We had a short vertical of La Grille starting with the 2006 bottled in September 2008w and which had soft, ripe fruit but with slightly dry tannins in the finish. The 2004 had some attractive fruit with some weight but again with the characteristic drying finish. The 2005 showed well with a good concentration of black fruits sufficient to round out the tannins. We finished with a 2003 that had matured in new barrels for 30 months and, although quite toasty, it had rich concentrated fruit without the drying tannins. This rather confirms that the use of old barriques has done the La Grille wines little favours.


With Christophe and Jean-Max I briefly discussed the on-going Couly-Dutheil conflict and we agreed that leaving aside the distress this battle was causing the Couly family it was also bad for the Chinon appellation as they needed to have several strong, large producers.


Christophe Baudry in the vines@Château Saint-Louans


Domed vineyard of Château Saint-Louans looking towards outskirts of Chinon

Then Christophe and I headed off to the vineyard of Château Saint-Louans. Saint-Louans is now a suburb of Chinon – just to the west of the town, overlooking the Vienne. Christophe described this 6-hectare plot as Chinon’s best terroir. Jean-Martin Dutour later qualified this – saying that in average to difficult years this was the best. However in very good to great years, there are other sites in Chinon that perform better. It is clay and limestone here and Cabernet Franc vines are between 25 and 35 years old. 2007 was the first vintage here for Baudry-Dutour. Apparently there was considerable competition to buy this vineyard with other candidates including Bernard Baudry and Domaine Charles Joguet.



The small clos of Chenin Blanc

The lower part of the Clos overlooks La Vienne

Just overlooking the Vienne is a small parcel – Haut-Bois is the lieu-dit, although it is not used on the label – of Chenin Blanc, which is also part of Château Saint-Louans. I checked with Christophe how many hectares of Chenin are now planted in the appellation. “There are 36/37 hectares planted and a stop has been put on further planting. Chenin on works on the coteaux (argile-calcaire) and people were wanting to be able to plant it on the gravels of the valley, which would not have been suitable.”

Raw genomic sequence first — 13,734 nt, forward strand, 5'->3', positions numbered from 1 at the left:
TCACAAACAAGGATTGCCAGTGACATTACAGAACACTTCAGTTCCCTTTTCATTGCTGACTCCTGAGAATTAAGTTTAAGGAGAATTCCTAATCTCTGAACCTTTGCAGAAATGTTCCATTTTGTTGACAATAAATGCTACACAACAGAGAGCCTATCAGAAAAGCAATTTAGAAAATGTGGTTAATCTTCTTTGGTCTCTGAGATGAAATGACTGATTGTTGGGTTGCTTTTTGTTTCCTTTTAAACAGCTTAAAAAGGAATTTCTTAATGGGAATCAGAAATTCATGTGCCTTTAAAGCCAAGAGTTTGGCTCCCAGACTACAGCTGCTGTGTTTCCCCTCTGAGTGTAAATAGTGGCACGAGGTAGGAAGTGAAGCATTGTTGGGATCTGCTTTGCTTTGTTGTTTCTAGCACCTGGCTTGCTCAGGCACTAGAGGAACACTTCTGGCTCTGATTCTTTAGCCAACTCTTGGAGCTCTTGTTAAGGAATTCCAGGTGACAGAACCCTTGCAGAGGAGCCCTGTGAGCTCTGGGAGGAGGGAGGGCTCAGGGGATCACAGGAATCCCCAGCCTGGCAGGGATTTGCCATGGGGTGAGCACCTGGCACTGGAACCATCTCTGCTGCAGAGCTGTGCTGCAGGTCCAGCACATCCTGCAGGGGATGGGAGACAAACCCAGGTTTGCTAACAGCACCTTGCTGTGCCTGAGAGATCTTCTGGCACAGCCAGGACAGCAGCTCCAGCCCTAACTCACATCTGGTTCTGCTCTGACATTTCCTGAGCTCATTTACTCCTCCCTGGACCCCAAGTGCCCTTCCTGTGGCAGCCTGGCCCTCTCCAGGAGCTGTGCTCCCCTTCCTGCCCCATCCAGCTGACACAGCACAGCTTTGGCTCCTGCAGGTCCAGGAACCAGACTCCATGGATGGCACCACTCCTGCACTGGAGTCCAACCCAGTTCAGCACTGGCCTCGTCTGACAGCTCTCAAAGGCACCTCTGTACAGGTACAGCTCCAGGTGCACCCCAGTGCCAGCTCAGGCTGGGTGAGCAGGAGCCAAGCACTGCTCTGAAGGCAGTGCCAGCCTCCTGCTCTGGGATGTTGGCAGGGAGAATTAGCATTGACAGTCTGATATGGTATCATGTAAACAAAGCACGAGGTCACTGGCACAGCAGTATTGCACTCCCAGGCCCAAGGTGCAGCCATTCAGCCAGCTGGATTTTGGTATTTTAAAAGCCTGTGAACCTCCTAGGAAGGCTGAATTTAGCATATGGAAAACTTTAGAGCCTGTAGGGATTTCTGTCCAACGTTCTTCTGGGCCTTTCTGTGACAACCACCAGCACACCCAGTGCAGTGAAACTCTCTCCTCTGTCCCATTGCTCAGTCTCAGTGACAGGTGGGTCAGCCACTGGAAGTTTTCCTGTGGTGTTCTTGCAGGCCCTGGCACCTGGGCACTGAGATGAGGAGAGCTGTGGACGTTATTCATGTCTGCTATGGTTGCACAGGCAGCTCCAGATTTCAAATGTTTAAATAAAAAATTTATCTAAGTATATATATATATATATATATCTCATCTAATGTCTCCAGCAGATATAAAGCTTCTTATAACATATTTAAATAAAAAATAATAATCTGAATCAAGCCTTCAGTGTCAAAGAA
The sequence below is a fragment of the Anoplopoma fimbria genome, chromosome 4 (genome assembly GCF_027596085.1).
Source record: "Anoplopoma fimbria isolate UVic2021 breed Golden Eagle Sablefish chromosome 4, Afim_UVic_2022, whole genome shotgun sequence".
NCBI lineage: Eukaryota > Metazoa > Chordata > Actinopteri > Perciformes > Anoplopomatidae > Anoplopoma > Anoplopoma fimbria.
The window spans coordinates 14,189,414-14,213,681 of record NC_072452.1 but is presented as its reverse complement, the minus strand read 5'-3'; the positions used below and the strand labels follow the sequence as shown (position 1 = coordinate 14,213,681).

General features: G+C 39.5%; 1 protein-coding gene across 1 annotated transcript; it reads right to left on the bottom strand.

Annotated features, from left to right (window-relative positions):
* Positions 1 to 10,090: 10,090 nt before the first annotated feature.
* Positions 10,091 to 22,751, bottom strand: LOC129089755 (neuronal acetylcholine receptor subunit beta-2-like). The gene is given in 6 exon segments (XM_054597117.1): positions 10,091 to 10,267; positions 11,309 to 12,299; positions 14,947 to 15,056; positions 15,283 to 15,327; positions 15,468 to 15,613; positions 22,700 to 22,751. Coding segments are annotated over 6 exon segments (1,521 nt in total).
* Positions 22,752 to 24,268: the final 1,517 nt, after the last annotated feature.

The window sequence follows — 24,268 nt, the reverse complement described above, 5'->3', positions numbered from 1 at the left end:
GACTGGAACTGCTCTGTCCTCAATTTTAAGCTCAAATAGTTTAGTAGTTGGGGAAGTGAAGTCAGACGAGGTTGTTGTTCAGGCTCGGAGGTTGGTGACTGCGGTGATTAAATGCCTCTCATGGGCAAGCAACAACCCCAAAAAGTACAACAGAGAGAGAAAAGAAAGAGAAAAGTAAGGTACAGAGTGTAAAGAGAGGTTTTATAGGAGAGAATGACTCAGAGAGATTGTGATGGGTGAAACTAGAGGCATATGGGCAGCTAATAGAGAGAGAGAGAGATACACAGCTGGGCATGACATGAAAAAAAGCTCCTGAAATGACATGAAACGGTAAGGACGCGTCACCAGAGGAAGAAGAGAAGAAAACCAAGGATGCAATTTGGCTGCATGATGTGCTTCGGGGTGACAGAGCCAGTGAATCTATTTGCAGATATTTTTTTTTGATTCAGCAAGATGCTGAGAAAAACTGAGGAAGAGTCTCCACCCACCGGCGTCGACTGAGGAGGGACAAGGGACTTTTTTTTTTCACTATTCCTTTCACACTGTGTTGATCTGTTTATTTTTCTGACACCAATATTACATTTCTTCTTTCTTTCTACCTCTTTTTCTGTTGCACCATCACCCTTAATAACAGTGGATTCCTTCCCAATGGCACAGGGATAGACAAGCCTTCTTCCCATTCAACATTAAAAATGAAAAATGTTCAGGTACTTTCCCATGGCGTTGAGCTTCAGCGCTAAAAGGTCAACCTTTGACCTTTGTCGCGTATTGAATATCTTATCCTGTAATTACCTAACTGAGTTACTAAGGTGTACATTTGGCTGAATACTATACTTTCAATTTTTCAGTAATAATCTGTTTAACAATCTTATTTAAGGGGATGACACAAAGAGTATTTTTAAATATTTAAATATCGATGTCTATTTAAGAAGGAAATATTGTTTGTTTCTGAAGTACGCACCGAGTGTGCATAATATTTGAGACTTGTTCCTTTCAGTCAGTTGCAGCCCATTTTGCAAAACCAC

Clos des Capucins – looking east towards Chinon old town and château

Clos des Capucins + house

Replacing the wiring etc.

From there Christophe and I moved onto the Clos des Capucins – a little west of the Château de Chinon and overlooking the Clos des Hospices, which was replanted last year by Rodolphe Raffault. The three hectare Clos des Capucins, which has a magnificent position close to the Vienne and the Château, has 1.70 ha of vines that are now being renewed by Baudry-Dutour. Christophe told me that the vineyard used to looked after by Jean-Maurice Raffault, a well known producer of Chinon in Savigny-en-Véron. However, when the previous owner came to sell Raffault did not want to buy the Clos. Instead Rodolphe Raffault is now looking after the recently replanted Clos de l’Hospice, which is adjacent to and overlooked by the Clos des Capucins.


Old vine@Le Clos des Capucins


Recently replanted Clos de l'Hospice

View across Vienne towards Clos des Capucins and the Clos de l'Hospices

The work on the vines of the Clos des Capucins is almost entirely done by hand and the Clos vineyard will be farmed organically. “We will also be renovating the house and offering chambres d’hôtes as well as a place to taste and eat – like a wine bar – and be able to buy wine."


Le Moulin Girault

From the Clos des Capucins we headed back to Domaine de la Roncée to taste the recent vintages but made a quick diversion to visit Le Moulin Girault, a property owned by Christophe, which he rents out as a couple of gités. The Moulin is by a small two-hectare lake hidden away in a small valley just to the north of Panzoult – clearly a quiet, fishing paradise.


Le Moulin Girault with caves in the hillside behind

Back at La Roncée we started with the promising range of 2008 reds – notable for their purity of black fruits but none yet in bottle. I particularly liked the Domaine de la Roncée and the Clos des Maronniers. The first vintage of the Clos des Capucins is very deep coloured with exuberant black fruits. It spent two months on its skins in an open topped vat, while Château Saint-Louans has long flavours of black cherries and violets.

The pear and floral Cuvée Marie-Justine Chinon Rosé is a contrast to the more structured rosé from Château de la Grille. Drink the Marie-Justine as an aperitif and La Grille with food.

We finished the tasting with three Chinon Blancs. First the citric 2008 Cuvée Chenin, their classic white Chinon that will be bottled in April. Then the concentrated 2008 Saint-Louans, fermented in barrique and due to spend a year in barrel. Currently showing some showing toasty oak but also minerality and good length – can’t be properly judged until it’s in bottle. The 2007 Saint-Louans is less concentrated, has a hint of toast but has the finesse and purity that is typical of Loire 2007 whites.


The tasting brought us to lunchtime. Christophe headed off to the Mayor's office at Cravant for a hastily grabbed sandwich amidst dealing with the affairs of state, while we headed off with Jean-Martin to the excellent Val de Vienne in Sazilly.